1. Sun Tzu said: The art of war is of vital importance to the
2. It is a matter of life and death, a road either to safety or to
ruin. Hence it is a subject of inquiry which can on no account be
3. The art of war, then, is governed by five constant factors, to
be taken into account in one's deliberations, when seeking to
determine the conditions obtaining in the field.
4. These are: (1) The Moral Law; (2) Heaven; (3) Earth; (4) The
Commander; (5) Method and discipline.
5,6. The Moral Law causes the people to be in complete accord with
their ruler, so that they will follow him regardless of their
lives, undismayed by any danger.
7. Heaven signifies night and day, cold and heat, times and
8. Earth comprises distances, great and small; danger and security;
open ground and narrow passes; the chances of life and death.
9. The Commander stands for the virtues of wisdom, sincerity,
benevolence, courage and strictness.
10. By method and discipline are to be understood the marshaling of
the army in its proper subdivisions, the graduations of rank among
the officers, the maintenance of roads by which supplies may reach
the army, and the control of military expenditure.
11. These five heads should be familiar to every general: he who
knows them will be victorious; he who knows them not will
12. Therefore, in your deliberations, when seeking to determine the
military conditions, let them be made the basis of a comparison, in
13. (1) Which of the two sovereigns is imbued with the Moral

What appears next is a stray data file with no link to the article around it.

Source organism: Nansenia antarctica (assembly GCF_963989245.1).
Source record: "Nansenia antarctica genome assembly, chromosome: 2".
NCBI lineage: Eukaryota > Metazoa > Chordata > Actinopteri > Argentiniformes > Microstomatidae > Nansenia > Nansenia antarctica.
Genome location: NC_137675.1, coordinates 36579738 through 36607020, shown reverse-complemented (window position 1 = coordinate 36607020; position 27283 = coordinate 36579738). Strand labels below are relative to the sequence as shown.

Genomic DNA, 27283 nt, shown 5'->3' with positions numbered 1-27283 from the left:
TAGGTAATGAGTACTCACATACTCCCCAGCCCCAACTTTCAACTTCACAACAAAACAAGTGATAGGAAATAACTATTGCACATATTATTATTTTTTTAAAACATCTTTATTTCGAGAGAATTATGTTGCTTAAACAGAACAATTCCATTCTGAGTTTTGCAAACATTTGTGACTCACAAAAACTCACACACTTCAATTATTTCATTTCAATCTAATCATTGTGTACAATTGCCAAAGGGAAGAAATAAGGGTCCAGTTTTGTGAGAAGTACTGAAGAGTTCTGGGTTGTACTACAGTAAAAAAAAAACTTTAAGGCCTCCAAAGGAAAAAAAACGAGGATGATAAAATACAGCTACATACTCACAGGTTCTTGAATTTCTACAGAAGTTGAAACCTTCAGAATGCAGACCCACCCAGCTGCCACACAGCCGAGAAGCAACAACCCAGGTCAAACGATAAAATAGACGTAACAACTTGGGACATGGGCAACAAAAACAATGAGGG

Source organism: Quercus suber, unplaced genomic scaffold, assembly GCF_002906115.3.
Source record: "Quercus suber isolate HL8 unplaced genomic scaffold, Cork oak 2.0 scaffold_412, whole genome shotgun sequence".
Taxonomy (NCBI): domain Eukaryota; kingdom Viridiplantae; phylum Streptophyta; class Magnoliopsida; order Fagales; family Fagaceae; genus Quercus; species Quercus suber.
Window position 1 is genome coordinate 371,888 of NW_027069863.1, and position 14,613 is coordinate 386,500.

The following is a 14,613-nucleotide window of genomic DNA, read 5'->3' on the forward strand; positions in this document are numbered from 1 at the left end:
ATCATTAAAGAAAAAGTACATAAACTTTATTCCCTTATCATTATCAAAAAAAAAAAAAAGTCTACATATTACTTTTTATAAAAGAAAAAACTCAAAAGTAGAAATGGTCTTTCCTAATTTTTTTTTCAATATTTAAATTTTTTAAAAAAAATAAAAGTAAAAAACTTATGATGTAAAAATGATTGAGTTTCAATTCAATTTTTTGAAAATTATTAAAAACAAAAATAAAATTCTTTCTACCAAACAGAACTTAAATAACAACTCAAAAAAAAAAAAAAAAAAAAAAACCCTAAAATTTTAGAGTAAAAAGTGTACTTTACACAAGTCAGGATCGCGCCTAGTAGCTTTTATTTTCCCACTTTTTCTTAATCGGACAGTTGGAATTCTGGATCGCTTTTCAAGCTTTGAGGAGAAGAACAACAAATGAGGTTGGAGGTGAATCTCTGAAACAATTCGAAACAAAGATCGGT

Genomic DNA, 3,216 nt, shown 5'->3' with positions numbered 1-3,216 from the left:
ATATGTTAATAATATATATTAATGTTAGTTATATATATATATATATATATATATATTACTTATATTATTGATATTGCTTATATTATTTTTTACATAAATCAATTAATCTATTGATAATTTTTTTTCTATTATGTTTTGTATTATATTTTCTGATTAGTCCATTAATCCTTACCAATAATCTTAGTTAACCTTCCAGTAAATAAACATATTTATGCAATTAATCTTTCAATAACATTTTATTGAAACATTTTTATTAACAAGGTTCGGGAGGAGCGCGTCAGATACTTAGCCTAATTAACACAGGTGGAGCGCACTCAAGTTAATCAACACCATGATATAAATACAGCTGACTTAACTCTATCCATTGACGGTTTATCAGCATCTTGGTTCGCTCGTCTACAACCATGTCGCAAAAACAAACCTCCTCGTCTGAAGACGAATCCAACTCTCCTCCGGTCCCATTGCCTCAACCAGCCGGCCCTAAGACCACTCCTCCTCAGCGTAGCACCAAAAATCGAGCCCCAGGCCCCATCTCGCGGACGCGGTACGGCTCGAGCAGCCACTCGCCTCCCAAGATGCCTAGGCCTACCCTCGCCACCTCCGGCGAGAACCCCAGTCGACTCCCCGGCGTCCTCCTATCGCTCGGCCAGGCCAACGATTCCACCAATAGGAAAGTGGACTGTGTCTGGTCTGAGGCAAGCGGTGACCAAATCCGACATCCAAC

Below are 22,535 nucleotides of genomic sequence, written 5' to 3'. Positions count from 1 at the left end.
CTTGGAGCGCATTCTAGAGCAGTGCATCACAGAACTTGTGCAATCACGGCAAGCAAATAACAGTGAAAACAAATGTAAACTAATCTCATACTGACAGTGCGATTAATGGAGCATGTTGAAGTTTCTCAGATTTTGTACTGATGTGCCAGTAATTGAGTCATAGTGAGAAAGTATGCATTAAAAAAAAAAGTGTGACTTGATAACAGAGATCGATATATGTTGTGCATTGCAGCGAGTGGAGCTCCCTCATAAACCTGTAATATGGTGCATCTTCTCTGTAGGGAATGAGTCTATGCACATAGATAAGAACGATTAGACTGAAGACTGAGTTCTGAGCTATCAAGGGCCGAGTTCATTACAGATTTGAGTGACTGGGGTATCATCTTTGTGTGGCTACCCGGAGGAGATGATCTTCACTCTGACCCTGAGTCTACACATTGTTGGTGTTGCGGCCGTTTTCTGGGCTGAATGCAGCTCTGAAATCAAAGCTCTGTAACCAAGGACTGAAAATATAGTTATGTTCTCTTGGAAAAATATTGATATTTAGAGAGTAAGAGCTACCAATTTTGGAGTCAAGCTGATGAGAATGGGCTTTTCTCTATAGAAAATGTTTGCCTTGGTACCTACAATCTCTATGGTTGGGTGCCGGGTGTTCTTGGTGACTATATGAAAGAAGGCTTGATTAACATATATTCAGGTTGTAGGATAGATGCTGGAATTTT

(2) Which of the two generals has most ability?
(3) With whom lie the advantages derived from Heaven and
(4) On which side is discipline most rigorously enforced?
(5) Which army is stronger?
(6) On which side are officers and men more highly trained?
(7) In which army is there the greater constancy both in reward and
14. By means of these seven considerations I can forecast victory
15. The general that hearkens to my counsel and acts upon it, will
conquer: let such a one be retained in command! The general that
hearkens not to my counsel nor acts upon it, will suffer
defeat:--let such a one be dismissed!
16. While heading the profit of my counsel, avail yourself also of
any helpful circumstances over and beyond the ordinary rules.
17. According as circumstances are favorable, one should modify
18. All warfare is based on deception.
19. Hence, when able to attack, we must seem unable; when using our
forces, we must seem inactive; when we are near, we must make the
enemy believe we are far away; when far away, we must make him
believe we are near.
20. Hold out baits to entice the enemy. Feign disorder, and crush
21. If he is secure at all points, be prepared for him. If he is in
superior strength, evade him.
22. If your opponent is of choleric temper, seek to irritate him.
Pretend to be weak, that he may grow arrogant.
23. If he is taking his ease, give him no rest. If his forces are
united, separate them.
24. Attack him where he is unprepared, appear where you are not
25. These military devices, leading to victory, must not be
26. Now the general who wins a battle makes many calculations in
his temple ere the battle is fought. The general who loses a battle
makes but few calculations beforehand. Thus do many calculations
lead to victory, and few calculations to defeat: how much more no
calculation at all! It is by attention to this point that I can
foresee who is likely to win or lose.